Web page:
Prime Minister Imran Khan said Wednesday that Pakistan is still not out of the woods yet, as far as coronavirus is concerned.

“Pakistan is still fighting a big war against COVID-19,” he said, addressing the Insaf Doctors Forum at the Aiwan-e-Iqbal. He paid tribute to healthcare professionals for offering their services when the virus was at its peak in June last year.

PM Imran credited doctors, nurses and medical workers for “facing such hard times”, adding that they are the ones who face “real pressure” when the going gets tough.

Warning about the impending second wave of the coronavirus, he said that the government has received reports of COVID-19 cases surging in Pakistan daily.

The premier said that it was important for Pakistanis to observe health guidelines as the next two months were crucial, as the winter season approaches.

He warned that cities such as Lahore, Karachi, Gujranwala and a few others — where the level of pollution remains high — are especially at risk from a surge in coronavirus cases as the winter season approaches.

The prime minister lamented at the state of government hospitals in the country, saying that their standards had deteriorated over the years. “My entire family, including myself, were born in Mayo Hospital,” he said. “Government hospitals used to perform well back then. There were proper systems [in place],” he added.

He said that the condition of government hospitals deteriorated when government institutions were nationalised. “Ever since God created this world, whenever the concept of reward and punishments are abolished, that system goes down,” he said.

“Why should I work hard when I get the same money as another doctor who does not work hard at all,” asked the premier.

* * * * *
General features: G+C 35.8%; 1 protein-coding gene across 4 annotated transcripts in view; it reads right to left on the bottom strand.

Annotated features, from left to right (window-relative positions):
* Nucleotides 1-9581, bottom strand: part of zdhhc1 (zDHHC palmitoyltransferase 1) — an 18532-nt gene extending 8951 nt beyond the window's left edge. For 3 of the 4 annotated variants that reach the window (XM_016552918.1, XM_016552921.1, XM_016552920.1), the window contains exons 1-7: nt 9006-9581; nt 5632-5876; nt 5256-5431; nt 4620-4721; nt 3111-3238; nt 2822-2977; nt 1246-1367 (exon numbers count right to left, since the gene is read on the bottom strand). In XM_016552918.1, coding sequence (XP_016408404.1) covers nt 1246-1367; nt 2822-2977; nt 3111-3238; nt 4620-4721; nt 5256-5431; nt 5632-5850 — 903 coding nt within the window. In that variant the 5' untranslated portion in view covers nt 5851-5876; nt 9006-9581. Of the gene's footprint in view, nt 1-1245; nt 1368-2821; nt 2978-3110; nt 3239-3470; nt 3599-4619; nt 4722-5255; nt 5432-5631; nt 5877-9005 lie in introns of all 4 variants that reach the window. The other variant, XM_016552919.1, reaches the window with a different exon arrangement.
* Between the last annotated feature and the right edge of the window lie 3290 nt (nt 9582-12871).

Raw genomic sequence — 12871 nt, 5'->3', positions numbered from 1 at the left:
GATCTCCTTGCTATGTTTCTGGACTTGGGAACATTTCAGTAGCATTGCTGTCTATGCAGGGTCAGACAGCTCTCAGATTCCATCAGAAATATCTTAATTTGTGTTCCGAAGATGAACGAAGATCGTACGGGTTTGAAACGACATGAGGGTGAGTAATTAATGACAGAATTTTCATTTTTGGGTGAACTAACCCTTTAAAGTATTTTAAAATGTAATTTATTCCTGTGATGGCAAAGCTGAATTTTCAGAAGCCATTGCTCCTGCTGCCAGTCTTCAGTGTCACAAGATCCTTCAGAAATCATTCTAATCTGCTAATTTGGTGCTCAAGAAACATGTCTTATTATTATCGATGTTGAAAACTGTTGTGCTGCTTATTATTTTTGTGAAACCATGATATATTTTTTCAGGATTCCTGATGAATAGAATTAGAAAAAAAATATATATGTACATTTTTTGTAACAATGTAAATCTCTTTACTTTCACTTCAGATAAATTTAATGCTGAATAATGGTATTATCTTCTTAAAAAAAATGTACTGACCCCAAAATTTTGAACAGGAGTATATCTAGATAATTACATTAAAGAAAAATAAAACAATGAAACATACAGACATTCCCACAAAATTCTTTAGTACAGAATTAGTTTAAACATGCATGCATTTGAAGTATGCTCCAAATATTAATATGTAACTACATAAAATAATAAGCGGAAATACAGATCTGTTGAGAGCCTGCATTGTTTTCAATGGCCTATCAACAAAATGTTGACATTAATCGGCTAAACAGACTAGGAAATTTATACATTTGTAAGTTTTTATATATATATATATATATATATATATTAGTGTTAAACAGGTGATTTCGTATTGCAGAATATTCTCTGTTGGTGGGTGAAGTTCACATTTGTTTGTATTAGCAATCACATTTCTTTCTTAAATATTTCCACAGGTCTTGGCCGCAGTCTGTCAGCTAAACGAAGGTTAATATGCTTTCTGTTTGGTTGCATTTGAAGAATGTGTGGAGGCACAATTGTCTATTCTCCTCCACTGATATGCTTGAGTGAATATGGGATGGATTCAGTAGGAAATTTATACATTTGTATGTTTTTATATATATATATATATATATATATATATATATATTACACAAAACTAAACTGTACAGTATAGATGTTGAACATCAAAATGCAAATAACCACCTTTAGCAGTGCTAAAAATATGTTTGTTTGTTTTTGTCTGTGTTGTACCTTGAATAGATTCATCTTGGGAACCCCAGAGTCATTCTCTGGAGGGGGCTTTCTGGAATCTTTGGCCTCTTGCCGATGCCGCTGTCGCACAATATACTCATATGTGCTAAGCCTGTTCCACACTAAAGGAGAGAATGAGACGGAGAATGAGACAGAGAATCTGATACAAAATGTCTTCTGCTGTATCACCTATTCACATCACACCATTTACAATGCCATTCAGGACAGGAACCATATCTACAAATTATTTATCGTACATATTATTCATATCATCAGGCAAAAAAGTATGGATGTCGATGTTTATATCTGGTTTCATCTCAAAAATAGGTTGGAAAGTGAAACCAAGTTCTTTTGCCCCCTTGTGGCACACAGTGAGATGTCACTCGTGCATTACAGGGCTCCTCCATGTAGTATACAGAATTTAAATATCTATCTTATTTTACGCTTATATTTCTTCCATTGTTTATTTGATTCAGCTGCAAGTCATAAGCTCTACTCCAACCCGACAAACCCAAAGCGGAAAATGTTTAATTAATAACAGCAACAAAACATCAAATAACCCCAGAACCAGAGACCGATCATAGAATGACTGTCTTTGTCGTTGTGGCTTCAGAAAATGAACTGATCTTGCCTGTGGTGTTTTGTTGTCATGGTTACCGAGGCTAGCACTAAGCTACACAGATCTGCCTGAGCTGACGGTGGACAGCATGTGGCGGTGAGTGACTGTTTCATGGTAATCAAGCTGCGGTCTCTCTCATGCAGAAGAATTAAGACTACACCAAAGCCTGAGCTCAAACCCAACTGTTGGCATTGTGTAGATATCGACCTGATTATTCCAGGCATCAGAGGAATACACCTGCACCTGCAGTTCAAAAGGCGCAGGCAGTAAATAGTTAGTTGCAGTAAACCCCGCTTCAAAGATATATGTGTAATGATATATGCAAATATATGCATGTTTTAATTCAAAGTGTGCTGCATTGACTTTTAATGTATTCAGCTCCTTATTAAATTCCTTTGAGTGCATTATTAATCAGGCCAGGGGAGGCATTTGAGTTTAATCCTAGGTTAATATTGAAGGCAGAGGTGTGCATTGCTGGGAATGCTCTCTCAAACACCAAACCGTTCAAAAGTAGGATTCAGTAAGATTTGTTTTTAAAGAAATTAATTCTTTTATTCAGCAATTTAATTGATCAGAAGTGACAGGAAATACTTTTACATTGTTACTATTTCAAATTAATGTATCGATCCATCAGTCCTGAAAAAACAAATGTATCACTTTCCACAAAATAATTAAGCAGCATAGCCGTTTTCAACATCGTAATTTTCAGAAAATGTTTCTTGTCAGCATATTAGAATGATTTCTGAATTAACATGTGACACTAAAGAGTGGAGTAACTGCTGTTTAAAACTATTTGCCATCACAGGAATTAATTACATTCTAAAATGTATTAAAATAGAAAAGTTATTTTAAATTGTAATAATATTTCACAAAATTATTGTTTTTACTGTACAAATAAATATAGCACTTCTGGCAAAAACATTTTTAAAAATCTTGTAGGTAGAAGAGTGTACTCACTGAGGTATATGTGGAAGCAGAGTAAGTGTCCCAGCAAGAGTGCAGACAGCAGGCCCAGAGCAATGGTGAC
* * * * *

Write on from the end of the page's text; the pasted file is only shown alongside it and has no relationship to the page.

He hit out at previous governments for getting elected but doing nothing for the masses. “Those who were super rich, they started going abroad for checkups even over a simple cough,” he said. “How were our hospitals to improve then?”

The prime minister said that he was tired of people asking him where was Naya Pakistan. “I am tired of explaining to these people that Naya Pakistan is not a switch,” he said. “[They expect] a government to come into power, press a switch and everything solves by itself. This only happens in fairy tales. In real life, a reform process comes about as a result of a struggle,” he added.

PM Imran stressed on youngsters to study the life of Holy Prophet Muhammad (PBUH) as a role model and his achievements in establishing the State of Madinah.

“I see youngsters today reading books on Bill Gates and Steve Jobs. They do this as they want to be successful like him. You should read about the life of Holy Prophet Muhammad (PBUH) as he was able to achieve what no other man before or after him was able to.”

Speaking about the implementation of reforms in hospitals, the premier said that small groups of influential people were present in every government hospital.

“They had contacts with judges of high courts and obtained stay orders [against reforms]. A lawyer used to represent all of them [mafia with vested interests] who used to obtain a stay order,” he said. “There were obstacles in every path.”

However, the prime minister said that “change had arrived”, adding that the government had set up plenty of “quality buildings” such as the Hayatabad Medical Complex and other medical institutions.

‘Pickpocketers have gathered together’

Turning his guns towards the Opposition, the prime minister said that all those with “vested interests” and the “pickpocketers” had gathered together.

“They are seeing for the first time ever that they will be held accountable for their treacherous attitude towards the country and for looting it,” he said. “They know that here is a prime minister who will not be blackmailed and will hold them accountable.”

The prime minister said that these were the country’s “defining moments”, adding that the mafia stopping Pakistan’s progress will be sent to jails.

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